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Two longtime Democratic congressmen announce they will not seek re-election in 2022

McNerney, who has served since 2007, announced he would not run for another term in Congress, pointing to California's newly signed 9th Congress District.

"Today I announce that I will not seek re-election in California's newly created 9th Congressional District," he wrote on Twitter. "I am honored that the citizens of California's 9th Congressional District elected me as their representative in the last five elections, and that those in California's former 11th Congressional District gave me the privilege of representing them for three terms."
In place of Democratic Representative Josh Harder of California announced On Tuesday, he would line up for the square. McNerney is one of many House Democrats who have announced they will not run for re-election once a year.
The California Redistribution Commission last month formally approved the state's new congressional card, which still favors Democrats but could create an opportunity for Republicans in the newly created 9th District, which includes Stockton and San Joaquin counties. Rhode Island has not yet completed its convention card.
In a column for The Providence Journal, Langevin, who has served more than two decades in Congress, said he did not "come easily to this decision, but it is time for me to set a new course that will allow me to stay closer to home and spend more time with my family and friends. "
Langevin, first elected to Congress in 2000, became the first quadriplegic to serve in the U.S. House. In 2010, he became the first person in a wheelchair to preside over the House of Representatives on the 20th anniversary of the Americans with Disability Act.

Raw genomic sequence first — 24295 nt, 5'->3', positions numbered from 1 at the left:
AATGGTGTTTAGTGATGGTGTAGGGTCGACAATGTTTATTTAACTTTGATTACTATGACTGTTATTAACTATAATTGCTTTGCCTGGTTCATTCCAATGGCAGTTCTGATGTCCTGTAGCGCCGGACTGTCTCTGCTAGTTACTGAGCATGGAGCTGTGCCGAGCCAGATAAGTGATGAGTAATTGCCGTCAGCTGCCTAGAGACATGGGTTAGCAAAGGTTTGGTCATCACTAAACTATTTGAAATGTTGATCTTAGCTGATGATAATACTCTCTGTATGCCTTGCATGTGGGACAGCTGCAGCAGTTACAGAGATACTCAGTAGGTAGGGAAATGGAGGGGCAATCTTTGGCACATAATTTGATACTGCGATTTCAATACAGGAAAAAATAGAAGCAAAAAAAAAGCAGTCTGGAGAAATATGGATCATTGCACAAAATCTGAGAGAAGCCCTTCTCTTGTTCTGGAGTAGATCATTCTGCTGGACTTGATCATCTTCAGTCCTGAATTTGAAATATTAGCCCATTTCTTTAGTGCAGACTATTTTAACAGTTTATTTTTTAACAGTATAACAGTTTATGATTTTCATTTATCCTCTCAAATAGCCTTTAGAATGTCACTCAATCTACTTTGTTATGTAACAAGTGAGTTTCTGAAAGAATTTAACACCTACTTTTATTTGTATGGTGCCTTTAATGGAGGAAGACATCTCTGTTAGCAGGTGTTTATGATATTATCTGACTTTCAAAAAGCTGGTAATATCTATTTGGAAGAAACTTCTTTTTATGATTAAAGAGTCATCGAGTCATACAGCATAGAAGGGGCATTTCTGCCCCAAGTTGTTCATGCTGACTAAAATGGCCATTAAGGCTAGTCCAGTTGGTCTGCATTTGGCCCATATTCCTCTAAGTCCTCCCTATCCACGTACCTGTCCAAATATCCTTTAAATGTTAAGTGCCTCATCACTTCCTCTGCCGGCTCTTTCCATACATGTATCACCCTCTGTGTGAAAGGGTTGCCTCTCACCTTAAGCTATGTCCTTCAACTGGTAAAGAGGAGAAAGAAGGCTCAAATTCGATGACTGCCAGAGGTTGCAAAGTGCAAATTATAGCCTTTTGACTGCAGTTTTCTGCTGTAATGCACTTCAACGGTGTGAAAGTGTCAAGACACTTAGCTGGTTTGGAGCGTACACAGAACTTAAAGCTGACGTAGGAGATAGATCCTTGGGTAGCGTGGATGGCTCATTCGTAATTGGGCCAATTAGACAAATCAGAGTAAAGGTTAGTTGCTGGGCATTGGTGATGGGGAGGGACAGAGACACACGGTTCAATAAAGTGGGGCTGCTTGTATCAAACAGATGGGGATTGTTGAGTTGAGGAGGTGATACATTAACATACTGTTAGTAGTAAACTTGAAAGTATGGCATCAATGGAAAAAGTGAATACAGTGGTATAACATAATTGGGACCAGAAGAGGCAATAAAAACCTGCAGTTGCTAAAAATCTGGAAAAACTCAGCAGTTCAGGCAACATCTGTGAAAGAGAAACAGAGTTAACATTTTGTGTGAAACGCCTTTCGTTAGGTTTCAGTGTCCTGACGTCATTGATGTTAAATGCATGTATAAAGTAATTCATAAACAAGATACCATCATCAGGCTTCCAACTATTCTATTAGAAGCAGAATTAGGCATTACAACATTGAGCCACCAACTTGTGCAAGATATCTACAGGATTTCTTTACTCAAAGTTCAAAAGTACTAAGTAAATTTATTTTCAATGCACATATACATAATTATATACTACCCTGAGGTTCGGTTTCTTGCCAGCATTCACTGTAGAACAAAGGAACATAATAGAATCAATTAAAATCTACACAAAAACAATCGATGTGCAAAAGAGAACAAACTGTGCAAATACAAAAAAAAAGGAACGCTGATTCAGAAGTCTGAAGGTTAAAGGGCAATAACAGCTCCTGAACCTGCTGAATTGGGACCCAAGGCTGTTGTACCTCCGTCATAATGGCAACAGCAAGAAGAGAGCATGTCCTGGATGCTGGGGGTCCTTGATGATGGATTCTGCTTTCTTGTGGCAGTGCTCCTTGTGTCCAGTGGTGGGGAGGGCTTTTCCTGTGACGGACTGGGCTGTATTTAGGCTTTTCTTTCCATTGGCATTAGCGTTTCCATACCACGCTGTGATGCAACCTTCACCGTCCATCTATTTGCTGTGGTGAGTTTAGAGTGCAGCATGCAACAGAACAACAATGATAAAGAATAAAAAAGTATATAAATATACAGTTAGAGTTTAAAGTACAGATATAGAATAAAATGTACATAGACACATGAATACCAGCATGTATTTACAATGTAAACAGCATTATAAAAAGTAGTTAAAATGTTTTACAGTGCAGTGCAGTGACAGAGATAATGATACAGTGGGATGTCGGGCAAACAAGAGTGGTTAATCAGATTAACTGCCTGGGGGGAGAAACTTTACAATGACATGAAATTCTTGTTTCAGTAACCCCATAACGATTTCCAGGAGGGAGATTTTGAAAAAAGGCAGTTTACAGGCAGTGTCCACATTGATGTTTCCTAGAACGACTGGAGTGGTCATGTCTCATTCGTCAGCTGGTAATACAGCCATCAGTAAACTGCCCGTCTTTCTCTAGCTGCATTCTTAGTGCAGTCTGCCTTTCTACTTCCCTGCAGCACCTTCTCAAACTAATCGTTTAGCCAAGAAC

As a 16-year-old, Langevin was left paralyzed after a gun was accidentally dropped and a bullet hit him while working with the Warwick Police Department as part of the Boy Scout Explorer program, according to his congressional biography.

Langevin has also authored and backed cybersecurity legislation. He currently chairs the House Armed Services' Subcommittee on Cyber ​​and co-founded the Congressional Cybersecurity Caucus in 2008. He is also co-chair of the Bipartisan Disabilities Caucus, among others caucus.

McNerney is a member of the Energy and Commerce Committee and the Science, Space and Technology Committee. He was the main sponsor of the Consumer Safety Technology Act, which would require agencies to explore the use of AI to help with consumer safety and study the potential use of blockchain technology.

Langevin and McNerney are at least the 27th and 28th House Democrats, announcing they will not seek re-election as their party fights to retain their slim majority in Congress in the 2022 midterm elections.

Several high-profile Democrats, including reps. Peter DeFazio, Jackie Speier and Bobby Rush have already announced their intentions to leave Congress and retire after this session.

This story has been updated.

CNN's Morgan Rimmer and Melissa DePalo contributed to this report.

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